class brainpy.integrators.fde.GLShortMemory(f, alpha, inits, num_memory, dt=None, name=None, state_delays=None)[source]#

Efficient Computation of the Short-Memory Principle in Grünwald-Letnikov Method [1].

According to the explicit numerical approximation of Grünwald-Letnikov, the fractional-order derivative \(q\) for a discrete function \(f(t_K)\) can be described as follows:

\[{{}_{k-\frac{L_{m}}{h}}D_{t_{k}}^{q}}f(t_{k})\approx h^{-q} \sum\limits_{j=0}^{k}C_{j}^{q}f(t_{k-j})\]

where \(L_{m}\) is the memory lenght, \(h\) is the integration step size, and \(C_{j}^{q}\) are the binomial coefficients which are calculated recursively with

\[C_{0}^{q}=1,\ C_{j}^{q}=\left(1- \frac{1+q}{j}\right)C_{j-1}^{q},\ j=1,2, \ldots k.\]

Then, the numerical solution for a fractional-order differential equation (FODE) expressed in the form


can be obtained by

\[x(t_{k})=f(x(t_{k-1}))h^{q}- \sum\limits_{j=1}^{k}C_{j}^{q}x(t_{k-j}).\]

for \(0 < q < 1\). The above expression requires infinity memory length for numerical solution since the summation term depends on the discritized time \(t_k\). This implies relatively high simulation times.

To reduce the computational time, the upper bound of summation needs to be modified by \(k=v\), where

\[\begin{split}v=\begin{cases} k, & k\leq M,\\ L_{m}, & k > M. \end{cases}\end{split}\]

This is known as the short-memory principle, where \(M\) is the memory window with a width defined by \(M=\frac{L_{m}}{h}\). As was reported in [2], the accuracy increases by increaing the width of memory window.


>>> import brainpy as bp
>>> a, b, c = 10, 28, 8 / 3
>>> def lorenz(x, y, z, t):
>>>   dx = a * (y - x)
>>>   dy = x * (b - z) - y
>>>   dz = x * y - c * z
>>>   return dx, dy, dz
>>> integral = bp.fde.GLShortMemory(lorenz,
>>>                                 alpha=0.96,
>>>                                 num_step=500,
>>>                                 inits=[1., 0., 1.])
>>> runner = bp.integrators.IntegratorRunner(integral,
>>>                                          monitors=list('xyz'),
>>>                                          inits=[1., 0., 1.],
>>>                                          dt=0.005)
>>> import matplotlib.pyplot as plt
>>> plt.plot(runner.mon.x.flatten(), runner.mon.z.flatten())
  • f (callable) – The derivative function.

  • alpha (int, float, jnp.ndarray, bm.ndarray, sequence) – The fractional-order of the derivative function. Should be in the range of (0., 1.).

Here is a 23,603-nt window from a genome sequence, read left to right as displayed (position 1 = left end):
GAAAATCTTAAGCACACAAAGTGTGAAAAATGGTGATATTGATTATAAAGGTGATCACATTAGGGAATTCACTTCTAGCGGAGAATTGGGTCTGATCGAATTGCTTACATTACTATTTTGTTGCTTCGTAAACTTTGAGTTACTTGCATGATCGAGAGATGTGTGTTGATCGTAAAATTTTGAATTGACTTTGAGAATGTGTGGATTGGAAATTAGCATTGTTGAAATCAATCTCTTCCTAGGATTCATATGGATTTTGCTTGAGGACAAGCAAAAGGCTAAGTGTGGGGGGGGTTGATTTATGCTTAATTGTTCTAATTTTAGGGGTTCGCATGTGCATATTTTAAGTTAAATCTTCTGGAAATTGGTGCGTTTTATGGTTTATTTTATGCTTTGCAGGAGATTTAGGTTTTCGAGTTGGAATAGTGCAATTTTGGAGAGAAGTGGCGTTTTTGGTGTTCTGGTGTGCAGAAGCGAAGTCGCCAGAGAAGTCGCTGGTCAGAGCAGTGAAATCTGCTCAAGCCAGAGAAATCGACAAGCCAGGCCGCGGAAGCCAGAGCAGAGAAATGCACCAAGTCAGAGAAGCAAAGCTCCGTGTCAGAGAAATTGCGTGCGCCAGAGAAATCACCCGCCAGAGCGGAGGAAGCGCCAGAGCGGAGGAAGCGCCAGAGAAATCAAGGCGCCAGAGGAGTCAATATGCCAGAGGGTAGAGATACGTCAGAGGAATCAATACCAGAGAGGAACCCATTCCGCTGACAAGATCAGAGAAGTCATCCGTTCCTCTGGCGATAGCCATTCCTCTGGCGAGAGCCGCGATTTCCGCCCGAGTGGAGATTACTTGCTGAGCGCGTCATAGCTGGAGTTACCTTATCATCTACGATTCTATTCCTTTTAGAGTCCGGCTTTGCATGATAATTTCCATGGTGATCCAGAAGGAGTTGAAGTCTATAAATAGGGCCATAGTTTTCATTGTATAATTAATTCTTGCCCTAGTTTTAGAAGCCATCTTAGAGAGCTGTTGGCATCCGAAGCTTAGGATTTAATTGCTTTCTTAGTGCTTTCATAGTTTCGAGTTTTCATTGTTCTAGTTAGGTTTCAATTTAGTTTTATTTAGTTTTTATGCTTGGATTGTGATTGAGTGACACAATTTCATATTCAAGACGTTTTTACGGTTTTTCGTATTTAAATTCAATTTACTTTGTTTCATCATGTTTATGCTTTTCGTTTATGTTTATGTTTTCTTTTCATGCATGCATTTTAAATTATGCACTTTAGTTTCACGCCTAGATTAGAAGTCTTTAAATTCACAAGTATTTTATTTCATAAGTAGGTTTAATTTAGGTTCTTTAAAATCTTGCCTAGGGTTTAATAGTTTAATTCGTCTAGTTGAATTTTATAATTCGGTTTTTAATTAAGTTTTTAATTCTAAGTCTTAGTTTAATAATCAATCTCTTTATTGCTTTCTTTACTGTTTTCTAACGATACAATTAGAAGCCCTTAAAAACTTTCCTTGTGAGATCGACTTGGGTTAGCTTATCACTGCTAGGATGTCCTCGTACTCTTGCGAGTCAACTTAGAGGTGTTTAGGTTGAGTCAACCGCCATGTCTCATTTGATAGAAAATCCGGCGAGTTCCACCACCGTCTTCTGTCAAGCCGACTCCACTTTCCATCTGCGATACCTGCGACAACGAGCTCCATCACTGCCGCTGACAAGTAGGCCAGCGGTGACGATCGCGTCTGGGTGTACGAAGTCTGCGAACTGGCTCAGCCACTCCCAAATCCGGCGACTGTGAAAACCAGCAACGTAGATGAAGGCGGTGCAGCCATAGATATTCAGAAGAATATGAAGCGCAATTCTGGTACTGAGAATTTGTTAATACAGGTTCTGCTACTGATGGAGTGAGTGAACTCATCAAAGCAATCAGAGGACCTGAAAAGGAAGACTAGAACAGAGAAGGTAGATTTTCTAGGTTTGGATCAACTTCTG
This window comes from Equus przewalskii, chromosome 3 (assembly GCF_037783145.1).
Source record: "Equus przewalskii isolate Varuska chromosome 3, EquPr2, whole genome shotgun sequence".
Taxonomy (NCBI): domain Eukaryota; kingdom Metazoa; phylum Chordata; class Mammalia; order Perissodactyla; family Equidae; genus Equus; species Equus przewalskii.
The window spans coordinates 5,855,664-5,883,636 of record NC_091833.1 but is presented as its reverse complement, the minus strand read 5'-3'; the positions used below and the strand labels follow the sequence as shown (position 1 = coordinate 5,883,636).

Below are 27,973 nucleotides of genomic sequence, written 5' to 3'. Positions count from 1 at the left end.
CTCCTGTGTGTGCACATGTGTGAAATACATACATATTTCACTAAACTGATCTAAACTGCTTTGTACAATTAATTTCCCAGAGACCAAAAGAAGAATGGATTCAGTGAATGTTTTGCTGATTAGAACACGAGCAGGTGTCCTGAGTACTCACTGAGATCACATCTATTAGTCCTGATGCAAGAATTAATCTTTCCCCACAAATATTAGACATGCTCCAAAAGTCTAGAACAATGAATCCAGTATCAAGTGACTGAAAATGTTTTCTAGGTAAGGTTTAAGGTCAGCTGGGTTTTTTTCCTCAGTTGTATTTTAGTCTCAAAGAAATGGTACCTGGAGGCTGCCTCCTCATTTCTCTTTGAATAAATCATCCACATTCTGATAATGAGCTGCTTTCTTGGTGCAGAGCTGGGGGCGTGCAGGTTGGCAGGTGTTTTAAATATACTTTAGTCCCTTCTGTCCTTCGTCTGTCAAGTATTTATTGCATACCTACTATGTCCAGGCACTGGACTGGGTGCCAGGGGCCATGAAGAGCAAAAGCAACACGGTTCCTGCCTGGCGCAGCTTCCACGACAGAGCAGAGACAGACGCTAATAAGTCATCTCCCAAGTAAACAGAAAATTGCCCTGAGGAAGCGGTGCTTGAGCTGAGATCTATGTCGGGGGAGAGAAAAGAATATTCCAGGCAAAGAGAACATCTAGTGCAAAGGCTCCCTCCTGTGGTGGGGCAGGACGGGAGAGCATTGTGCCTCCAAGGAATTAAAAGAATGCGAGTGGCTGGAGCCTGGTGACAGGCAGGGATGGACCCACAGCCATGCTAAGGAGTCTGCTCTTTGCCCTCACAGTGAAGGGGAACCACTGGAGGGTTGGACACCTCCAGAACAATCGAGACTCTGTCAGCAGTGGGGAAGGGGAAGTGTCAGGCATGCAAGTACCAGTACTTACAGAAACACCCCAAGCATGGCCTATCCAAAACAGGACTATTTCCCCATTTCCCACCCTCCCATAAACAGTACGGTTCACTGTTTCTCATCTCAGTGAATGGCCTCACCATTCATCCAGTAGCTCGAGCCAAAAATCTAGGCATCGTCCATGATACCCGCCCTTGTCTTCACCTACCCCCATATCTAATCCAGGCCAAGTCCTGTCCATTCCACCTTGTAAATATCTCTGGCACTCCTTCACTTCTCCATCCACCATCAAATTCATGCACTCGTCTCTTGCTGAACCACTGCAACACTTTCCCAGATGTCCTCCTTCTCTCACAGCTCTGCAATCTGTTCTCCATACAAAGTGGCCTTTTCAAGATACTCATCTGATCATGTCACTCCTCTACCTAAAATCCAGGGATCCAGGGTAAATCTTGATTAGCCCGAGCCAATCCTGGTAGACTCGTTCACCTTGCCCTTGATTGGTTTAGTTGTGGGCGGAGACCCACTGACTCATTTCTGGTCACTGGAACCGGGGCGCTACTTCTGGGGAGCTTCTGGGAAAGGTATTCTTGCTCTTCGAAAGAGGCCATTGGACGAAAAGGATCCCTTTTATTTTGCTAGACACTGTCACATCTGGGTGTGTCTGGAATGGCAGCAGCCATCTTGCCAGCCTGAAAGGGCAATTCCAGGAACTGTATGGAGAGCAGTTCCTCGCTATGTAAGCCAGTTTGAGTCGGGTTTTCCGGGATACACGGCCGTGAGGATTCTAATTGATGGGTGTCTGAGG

• num_memory (int) –

    The length of the short memory.

    Changed in version 2.1.11.

  • inits (sequence) – A sequence of the initial values for variables.

  • dt (float, int) – The numerical precision.

  • name (str) – The integrator name.


__init__(f, alpha, inits, num_memory, dt=None, name=None, state_delays=None)[source]#


__init__(f, alpha, inits, num_memory[, dt, ...])


Move all variable into the CPU device.


Move all variables into the GPU device.

load_state_dict(state_dict[, warn, compatible])

Copy parameters and buffers from state_dict into this module and its descendants.

load_states(filename[, verbose])

Load the model states.

nodes([method, level, include_self])

Collect all children nodes.

register_implicit_nodes(*nodes[, node_cls])

register_implicit_vars(*variables[, var_cls])


Reset function of the delay variables.

save_states(filename[, variables])

Save the model states.


Set the integral function.


Returns a dictionary containing a whole state of the module.


Moves all variables into the given device.


Move all variables into the TPU device.

train_vars([method, level, include_self])

The shortcut for retrieving all trainable variables.


Flattens the object as a PyTree.

tree_unflatten(aux, dynamic_values)

Unflatten the data to construct an object of this class.

unique_name([name, type_])

Get the unique name for this object.

vars([method, level, include_self, ...])

Collect all variables in this node and the children nodes.



All arguments when calling the numer integrator of the differential equation.



The numerical integration precision.


The integral function.


Name of the model.


The parameters defined in the differential equation.


State delays.


The variables defined in the differential equation.